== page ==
Recent studies show that a diet high in refined sugar may cause and exacerbate acne in young children.
By Dr Lynn Chiam
What are the basic causes of acne in young children under 11 years old?
Acne vulgaris is a disorder of the hair follicle and the attached sebaceous gland (also known the pilo-sebaceous unit). Sebaceous glands are glands found in the skin which secrete an oily or waxy material to lubricate the skin.
Acne occurs when there is an increased production of androgen (naturally occurring steroid hormones found in both male and female) which causes abnormal shedding of the top most layer of the skin. This then leads to obstruction of the hair follicle.
Androgens also promote the sebaceous gland to secrete more sebum, causing the already obstructed follicles to be filled with lipid-rich material called sebum. This forms a comedone, commonly referred to as whitehead or blackhead.
Whiteheads are often the first sign of acne in “prepubescent” children. These are small, skin-coloured, slightly raised bumps just beneath the skin surface. The openings of these follicles are usually tiny and don’t allow the contents to escape the surface.
A kind of bacteria, called Propionibacterium acnes then proliferates within the obstructed follicle. Propionibacterium acnes then releases chemicals that promote inflammation and leads to rupture of the comedone, finally forming a pimple or zit.
Several studies on pre-teens have shown that the prevalence and severity of acne correlates with advanced pubertal maturation. In the past two decades, children have been attaining puberty a few years earlier than before. This is likely related to better nutrition. As children reach puberty earlier, they will also tend to develop acne at a younger age.
During puberty, there is an increased production of androgens (steroid hormones) which leads to acne. Severe acne in teenagers is commonly seen in patients with significant numbers of whiteheads during the pre-pubertal years and is associated with higher levels of androgen hormones.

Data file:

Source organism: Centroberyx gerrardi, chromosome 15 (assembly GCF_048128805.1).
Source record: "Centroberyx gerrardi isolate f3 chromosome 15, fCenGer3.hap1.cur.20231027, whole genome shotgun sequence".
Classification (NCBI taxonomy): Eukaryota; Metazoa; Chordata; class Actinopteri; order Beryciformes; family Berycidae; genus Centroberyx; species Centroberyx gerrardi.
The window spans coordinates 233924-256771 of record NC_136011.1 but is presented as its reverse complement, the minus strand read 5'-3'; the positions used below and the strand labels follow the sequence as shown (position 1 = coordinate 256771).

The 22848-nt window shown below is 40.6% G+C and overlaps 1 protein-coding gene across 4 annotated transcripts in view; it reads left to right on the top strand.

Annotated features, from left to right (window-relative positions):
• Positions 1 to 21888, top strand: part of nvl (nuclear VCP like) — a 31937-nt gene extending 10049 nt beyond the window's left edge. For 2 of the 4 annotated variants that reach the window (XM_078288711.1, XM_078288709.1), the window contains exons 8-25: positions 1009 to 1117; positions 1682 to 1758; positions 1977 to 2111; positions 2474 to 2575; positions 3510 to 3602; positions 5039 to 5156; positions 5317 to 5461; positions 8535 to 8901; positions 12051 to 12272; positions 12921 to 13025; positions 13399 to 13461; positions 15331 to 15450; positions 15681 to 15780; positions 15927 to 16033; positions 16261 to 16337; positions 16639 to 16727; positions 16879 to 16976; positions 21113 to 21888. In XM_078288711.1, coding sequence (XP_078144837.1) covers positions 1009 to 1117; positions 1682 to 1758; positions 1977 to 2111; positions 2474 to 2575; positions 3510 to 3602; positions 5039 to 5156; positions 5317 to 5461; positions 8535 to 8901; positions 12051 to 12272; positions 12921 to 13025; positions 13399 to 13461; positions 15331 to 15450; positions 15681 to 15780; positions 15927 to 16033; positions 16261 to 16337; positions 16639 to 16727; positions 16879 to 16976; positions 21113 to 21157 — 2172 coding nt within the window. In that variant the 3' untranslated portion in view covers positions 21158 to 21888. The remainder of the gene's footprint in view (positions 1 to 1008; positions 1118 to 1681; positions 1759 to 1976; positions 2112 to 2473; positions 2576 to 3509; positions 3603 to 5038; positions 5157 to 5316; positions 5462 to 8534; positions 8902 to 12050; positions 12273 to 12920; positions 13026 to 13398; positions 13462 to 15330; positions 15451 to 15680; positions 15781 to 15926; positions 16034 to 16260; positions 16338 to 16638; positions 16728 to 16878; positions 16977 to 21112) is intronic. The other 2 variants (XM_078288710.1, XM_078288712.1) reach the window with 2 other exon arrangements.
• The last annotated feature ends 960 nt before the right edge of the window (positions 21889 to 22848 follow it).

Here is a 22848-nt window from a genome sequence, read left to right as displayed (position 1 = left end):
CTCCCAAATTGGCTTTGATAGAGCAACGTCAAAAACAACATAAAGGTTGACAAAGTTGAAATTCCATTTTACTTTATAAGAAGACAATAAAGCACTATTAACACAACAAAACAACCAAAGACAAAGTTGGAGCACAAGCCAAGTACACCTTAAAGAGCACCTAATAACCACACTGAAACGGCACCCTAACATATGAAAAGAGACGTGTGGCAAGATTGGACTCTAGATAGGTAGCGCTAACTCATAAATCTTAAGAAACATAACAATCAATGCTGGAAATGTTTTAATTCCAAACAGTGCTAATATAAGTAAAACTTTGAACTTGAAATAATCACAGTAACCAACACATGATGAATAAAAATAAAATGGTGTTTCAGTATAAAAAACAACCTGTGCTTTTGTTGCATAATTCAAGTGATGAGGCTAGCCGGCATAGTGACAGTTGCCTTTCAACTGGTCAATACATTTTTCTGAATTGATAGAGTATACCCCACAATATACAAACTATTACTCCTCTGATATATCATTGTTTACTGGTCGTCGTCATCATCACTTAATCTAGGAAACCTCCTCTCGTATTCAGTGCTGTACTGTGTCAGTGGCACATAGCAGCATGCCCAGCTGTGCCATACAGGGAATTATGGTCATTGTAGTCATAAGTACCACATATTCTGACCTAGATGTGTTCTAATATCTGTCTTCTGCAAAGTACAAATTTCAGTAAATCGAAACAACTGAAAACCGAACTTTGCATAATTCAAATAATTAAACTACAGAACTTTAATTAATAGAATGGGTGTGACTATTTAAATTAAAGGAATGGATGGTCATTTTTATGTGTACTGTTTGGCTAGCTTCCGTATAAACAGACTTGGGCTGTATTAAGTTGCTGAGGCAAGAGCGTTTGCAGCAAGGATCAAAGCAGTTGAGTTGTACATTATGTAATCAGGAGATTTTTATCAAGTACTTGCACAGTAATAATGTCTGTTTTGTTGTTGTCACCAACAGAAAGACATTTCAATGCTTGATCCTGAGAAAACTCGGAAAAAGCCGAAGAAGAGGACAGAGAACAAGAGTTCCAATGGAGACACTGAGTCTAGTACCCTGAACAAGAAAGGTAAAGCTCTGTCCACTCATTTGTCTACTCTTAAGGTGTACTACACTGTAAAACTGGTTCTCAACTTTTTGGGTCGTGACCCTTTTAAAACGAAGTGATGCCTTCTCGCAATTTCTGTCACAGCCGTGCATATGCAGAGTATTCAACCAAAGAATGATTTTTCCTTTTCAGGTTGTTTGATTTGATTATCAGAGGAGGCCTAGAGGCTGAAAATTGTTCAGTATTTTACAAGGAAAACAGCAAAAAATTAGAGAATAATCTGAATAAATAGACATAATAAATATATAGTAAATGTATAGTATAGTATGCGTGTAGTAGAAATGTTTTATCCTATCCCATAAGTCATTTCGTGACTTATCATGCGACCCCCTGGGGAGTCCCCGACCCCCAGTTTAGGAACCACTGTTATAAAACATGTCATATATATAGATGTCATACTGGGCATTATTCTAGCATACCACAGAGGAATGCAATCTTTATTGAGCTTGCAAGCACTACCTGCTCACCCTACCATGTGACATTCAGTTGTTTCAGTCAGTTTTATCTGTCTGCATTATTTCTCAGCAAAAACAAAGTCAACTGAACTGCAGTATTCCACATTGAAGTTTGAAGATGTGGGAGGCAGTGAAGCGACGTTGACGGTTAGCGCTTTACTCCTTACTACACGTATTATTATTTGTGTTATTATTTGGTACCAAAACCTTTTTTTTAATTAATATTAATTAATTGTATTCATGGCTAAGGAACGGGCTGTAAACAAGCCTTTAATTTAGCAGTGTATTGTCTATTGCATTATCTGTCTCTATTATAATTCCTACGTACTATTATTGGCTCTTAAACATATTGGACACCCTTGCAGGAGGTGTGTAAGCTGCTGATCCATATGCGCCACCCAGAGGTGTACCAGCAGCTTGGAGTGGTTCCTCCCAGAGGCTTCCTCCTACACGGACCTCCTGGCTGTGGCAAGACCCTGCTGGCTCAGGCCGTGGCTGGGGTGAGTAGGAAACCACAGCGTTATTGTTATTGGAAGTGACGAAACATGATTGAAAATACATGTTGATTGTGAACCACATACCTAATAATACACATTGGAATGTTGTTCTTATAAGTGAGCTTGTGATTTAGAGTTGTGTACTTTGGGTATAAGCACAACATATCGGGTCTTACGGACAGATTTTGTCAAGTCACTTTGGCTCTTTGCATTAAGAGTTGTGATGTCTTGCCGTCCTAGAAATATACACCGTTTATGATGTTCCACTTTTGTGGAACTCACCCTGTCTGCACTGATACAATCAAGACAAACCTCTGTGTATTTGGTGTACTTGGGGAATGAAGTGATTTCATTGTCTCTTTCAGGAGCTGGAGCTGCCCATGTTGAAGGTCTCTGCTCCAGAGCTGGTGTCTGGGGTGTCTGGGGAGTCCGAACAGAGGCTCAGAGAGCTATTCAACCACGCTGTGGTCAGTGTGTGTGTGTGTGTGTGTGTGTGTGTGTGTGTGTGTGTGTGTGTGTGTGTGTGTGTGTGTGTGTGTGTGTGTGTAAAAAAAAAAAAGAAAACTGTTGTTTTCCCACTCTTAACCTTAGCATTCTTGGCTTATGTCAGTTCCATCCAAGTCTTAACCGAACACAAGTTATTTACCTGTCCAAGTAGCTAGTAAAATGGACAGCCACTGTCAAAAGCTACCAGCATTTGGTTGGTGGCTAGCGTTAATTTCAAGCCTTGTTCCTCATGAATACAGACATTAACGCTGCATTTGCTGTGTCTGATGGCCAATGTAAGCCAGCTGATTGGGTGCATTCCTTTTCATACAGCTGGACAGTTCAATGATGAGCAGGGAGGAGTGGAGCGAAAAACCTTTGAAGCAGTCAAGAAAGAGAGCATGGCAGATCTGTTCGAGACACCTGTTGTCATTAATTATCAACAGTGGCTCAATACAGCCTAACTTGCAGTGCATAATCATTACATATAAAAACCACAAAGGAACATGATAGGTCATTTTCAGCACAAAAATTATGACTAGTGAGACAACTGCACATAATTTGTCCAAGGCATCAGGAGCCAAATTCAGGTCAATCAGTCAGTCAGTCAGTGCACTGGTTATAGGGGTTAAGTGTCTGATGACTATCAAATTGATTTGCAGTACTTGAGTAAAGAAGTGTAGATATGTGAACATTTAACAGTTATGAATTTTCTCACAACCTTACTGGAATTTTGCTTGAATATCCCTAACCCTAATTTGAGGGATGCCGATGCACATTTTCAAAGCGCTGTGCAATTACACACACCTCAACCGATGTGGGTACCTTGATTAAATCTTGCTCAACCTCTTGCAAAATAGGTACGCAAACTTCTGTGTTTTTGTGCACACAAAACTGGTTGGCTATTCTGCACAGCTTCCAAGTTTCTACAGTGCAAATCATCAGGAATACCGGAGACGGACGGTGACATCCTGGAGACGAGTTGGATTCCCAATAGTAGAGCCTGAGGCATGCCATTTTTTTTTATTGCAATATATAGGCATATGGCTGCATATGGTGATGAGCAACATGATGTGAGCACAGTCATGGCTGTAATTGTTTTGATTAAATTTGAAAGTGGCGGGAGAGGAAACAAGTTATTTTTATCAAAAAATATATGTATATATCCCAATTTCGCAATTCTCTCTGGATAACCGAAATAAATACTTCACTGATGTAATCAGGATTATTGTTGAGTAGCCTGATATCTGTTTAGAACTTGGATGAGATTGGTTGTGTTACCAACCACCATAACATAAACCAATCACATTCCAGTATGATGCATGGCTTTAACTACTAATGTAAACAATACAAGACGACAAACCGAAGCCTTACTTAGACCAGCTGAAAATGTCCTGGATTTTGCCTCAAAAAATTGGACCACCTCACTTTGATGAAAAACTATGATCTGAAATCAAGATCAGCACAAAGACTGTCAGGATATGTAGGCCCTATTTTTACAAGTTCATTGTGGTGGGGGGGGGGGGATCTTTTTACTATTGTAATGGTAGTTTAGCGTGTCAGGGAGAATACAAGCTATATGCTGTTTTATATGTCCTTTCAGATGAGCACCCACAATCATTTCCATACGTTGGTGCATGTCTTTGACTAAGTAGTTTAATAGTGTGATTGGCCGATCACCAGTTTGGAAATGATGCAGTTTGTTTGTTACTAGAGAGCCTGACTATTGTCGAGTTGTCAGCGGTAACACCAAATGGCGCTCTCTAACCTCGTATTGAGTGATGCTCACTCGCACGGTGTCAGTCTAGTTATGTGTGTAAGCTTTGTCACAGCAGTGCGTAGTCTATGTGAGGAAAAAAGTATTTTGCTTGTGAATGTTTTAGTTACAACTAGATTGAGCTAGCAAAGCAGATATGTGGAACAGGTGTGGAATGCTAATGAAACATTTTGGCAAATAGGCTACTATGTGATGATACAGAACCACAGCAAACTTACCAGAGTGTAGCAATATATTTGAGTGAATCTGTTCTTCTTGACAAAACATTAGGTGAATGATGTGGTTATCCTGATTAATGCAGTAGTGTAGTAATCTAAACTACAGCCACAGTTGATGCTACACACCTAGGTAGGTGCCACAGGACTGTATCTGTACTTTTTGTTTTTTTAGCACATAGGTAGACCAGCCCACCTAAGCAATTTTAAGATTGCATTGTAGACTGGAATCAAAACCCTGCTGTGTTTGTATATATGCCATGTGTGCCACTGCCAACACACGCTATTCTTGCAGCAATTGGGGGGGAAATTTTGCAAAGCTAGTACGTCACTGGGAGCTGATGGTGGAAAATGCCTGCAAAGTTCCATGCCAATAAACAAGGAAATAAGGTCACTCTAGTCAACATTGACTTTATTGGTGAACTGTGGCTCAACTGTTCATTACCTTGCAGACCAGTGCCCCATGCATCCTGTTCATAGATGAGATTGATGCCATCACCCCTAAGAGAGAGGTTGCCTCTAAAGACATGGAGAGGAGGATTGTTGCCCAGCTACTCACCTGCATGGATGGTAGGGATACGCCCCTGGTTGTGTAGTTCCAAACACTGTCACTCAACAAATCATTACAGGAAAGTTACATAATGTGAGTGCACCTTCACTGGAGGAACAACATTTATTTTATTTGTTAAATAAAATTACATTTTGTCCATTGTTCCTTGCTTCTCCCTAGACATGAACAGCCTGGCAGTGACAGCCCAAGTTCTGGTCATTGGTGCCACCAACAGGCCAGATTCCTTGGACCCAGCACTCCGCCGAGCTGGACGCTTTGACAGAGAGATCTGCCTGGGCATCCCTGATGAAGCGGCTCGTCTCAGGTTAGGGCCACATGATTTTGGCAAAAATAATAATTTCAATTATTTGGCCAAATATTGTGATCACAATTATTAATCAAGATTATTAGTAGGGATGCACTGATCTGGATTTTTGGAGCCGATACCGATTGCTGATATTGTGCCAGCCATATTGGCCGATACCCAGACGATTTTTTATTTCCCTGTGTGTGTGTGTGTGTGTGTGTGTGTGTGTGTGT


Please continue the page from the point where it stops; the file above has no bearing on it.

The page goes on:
Increasing stress among pre-pubertal children has also been postulated as a trigger for acne.
Acne can uncommonly affect newborns up to two years of age. This is known as infantile acne. This type of acne usually settles spontaneously with little scarring. The cause is thought to be related to hyperactivity of the sebaceous (oil) glands triggered by neonatal hormones.
Rarely, acne affecting prepubertal children aged two to six is due to a higher level of androgen hormones than is expected for the age of the child. Hormonal imbalance may result in other signs like excessive body hair, abnormal growth, breast and genital development and body odour. In these cases, treatment for hormonal imbalance may be necessary.
To what extent does a child’s diet contribute to the incidence of acne?
The major factor for the development of acne in a child is pubertal maturation and the subsequent stimulation of sebaceous glands. Stress and more recently, diet, have been observed to affect acne to a certain extent. There are some studies in the recent years showing that a diet high in refined sugar may not be good for acne.
There is increasing evidence to suggest that decreasing the sugar load in the diet helps to control acne. A Korean study showed that by modifying the type and amount of carbohydrates consumed, improvement was seen in the severity of acne. Low glycemic foods are noted to be good for those with acne and include barley, wholegrain breads, fruits, beans, vegetables and fish.
How many children under 11 years old with acne do you see in your practice? Is this trend on the hike?